Sometimes you need a good laugh, and Douglas Adams never disappoints.
Picking up where the first book finished, Arthur Dent, Ford, Trillian, Zaphod and Marvin are looking for a bite to eat. They are famished after everything they have just gone through, and Arthur still wants a good cup of tea.
But things are never that easy, and things continue on in the riotous way that Adams established with The Hitchhiker’s Guide to the Galaxy.
Their ship, the Heart of Gold’s improbability drive throws them forward in time to the very End of the Universe, and the restaurant, Milliways, that hovers there moving back and forth to allow diners to enjoy the destruction and collapse of the universe at breakfast, lunch or dinner.
There are bigger issues at work though, as the blocked parts of Zaphod’s brain are leading him on a quest to discover the real power behind the universe, while still battling to learn the Ultimate Question, without which, the answer to Life, the Universe and Everything remains meaningless.
There is time travel, remaining dead for a year for tax purposes, a grand exodus of hairdressers and telephone sanitizers, grand theft starship, the universe’s loudest rock band, unwilling robot sacrifices, and discoveries about the destroyed Earth.
And through it all, I could do nothing but laugh, chuckle and shake my head as Adams sense of humour continues to hit exactly the right note.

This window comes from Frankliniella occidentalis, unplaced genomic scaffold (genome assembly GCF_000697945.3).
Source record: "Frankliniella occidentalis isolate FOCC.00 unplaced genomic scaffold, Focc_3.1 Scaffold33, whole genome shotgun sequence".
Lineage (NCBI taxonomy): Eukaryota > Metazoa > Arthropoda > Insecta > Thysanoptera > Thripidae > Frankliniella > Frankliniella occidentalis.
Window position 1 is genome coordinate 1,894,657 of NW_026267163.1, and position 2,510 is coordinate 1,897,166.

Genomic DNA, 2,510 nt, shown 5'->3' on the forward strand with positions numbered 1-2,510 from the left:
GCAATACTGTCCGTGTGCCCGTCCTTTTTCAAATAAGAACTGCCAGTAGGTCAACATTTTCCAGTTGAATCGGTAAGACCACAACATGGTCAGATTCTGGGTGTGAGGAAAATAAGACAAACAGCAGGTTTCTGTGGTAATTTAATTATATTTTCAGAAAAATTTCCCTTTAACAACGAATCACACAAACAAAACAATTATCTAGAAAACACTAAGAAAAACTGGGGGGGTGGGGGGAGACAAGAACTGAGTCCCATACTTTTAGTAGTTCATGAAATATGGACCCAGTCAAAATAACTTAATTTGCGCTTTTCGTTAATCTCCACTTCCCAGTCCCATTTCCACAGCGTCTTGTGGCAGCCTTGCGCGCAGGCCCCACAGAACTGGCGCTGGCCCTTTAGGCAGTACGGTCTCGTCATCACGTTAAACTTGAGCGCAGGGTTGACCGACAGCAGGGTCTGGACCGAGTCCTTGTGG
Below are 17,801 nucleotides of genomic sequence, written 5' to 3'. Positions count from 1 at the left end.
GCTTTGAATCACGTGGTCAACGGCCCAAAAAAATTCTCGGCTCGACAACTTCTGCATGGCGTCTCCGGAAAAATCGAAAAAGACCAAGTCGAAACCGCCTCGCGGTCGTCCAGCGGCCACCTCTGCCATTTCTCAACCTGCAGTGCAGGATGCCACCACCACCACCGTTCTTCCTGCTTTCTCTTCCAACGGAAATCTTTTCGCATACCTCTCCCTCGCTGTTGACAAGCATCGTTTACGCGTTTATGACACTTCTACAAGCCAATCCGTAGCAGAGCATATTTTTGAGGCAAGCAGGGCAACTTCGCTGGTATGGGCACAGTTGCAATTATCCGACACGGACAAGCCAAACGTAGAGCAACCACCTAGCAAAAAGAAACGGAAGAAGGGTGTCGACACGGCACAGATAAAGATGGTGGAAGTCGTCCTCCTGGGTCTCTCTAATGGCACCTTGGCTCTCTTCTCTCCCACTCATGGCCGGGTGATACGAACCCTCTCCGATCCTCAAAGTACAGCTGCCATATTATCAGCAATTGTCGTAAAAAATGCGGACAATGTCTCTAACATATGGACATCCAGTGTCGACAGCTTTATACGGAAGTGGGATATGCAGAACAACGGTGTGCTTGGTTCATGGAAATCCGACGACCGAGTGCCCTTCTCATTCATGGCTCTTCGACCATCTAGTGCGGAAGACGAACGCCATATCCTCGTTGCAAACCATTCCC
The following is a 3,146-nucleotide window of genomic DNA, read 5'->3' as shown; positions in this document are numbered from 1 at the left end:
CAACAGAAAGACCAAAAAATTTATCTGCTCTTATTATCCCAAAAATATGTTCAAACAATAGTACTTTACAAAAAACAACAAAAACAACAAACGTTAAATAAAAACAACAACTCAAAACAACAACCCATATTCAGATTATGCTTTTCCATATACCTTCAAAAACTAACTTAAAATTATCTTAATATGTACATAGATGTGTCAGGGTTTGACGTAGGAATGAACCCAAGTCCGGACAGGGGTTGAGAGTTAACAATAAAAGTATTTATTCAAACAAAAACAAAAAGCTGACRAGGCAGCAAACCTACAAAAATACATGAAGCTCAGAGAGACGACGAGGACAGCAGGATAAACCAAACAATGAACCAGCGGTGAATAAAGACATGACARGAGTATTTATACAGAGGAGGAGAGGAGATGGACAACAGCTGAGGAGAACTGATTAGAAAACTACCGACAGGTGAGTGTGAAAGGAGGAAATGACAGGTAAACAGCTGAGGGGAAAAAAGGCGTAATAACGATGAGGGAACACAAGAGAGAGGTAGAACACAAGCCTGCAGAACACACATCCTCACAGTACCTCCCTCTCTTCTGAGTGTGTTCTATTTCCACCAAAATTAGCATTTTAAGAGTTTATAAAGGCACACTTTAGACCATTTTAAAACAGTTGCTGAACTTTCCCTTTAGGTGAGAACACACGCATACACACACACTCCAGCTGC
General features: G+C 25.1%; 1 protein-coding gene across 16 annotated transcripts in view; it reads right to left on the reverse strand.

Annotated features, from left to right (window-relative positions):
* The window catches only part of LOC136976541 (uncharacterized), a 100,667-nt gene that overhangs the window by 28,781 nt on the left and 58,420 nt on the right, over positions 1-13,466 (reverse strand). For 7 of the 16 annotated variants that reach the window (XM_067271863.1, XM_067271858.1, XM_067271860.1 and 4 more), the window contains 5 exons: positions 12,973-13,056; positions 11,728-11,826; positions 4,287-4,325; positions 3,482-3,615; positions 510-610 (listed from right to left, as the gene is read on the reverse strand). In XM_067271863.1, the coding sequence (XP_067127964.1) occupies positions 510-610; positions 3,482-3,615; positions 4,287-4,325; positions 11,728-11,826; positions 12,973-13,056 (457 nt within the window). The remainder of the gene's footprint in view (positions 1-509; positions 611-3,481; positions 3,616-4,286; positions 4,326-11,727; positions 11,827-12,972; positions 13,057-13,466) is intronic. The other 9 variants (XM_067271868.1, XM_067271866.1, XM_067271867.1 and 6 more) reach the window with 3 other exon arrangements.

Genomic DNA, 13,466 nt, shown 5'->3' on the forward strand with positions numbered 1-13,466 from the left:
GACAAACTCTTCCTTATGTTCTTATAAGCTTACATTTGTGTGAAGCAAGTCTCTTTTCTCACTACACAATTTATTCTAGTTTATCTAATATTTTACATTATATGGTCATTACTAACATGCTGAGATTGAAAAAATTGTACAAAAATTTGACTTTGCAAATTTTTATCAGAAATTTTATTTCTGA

I know the first book fairly well, not only because I’ve read it a couple of times, but have seen both adapted versions of it. So that story is fairly fresh. But the further I got into Restaurant, the less I remembered, and consequently, enjoyed all the more.
The wordplay, the imagination, the dialogue, all of it plays so well. I can see the whole thing in my head, and it is incredibly funny, and makes great observations on humanity and life.
We also learn that no matter what happened in the first book and the destruction of the Earth, the pan-dimensional beings who were using it as a living computer to solve the Ultimate Question were going to get the wrong question…
Much like the first book, I don’t think I would have appreciated this one as much when I was younger as I do now. I wouldn’t have gotten all the jokes, most of them are in the delivery, or the way things play out, or just the absurdity of the situation.
It’s not that I wasn’t as clever as a child, I just hadn’t quite developed that love for British humour that I now have, and is essential to enjoying Adams writing.
Fine dining, time travel, and pontificating about forty-two, this one was just a joy to reread and I cannot wait to see what happens in the next book (because at the moment, I sure don’t remember…).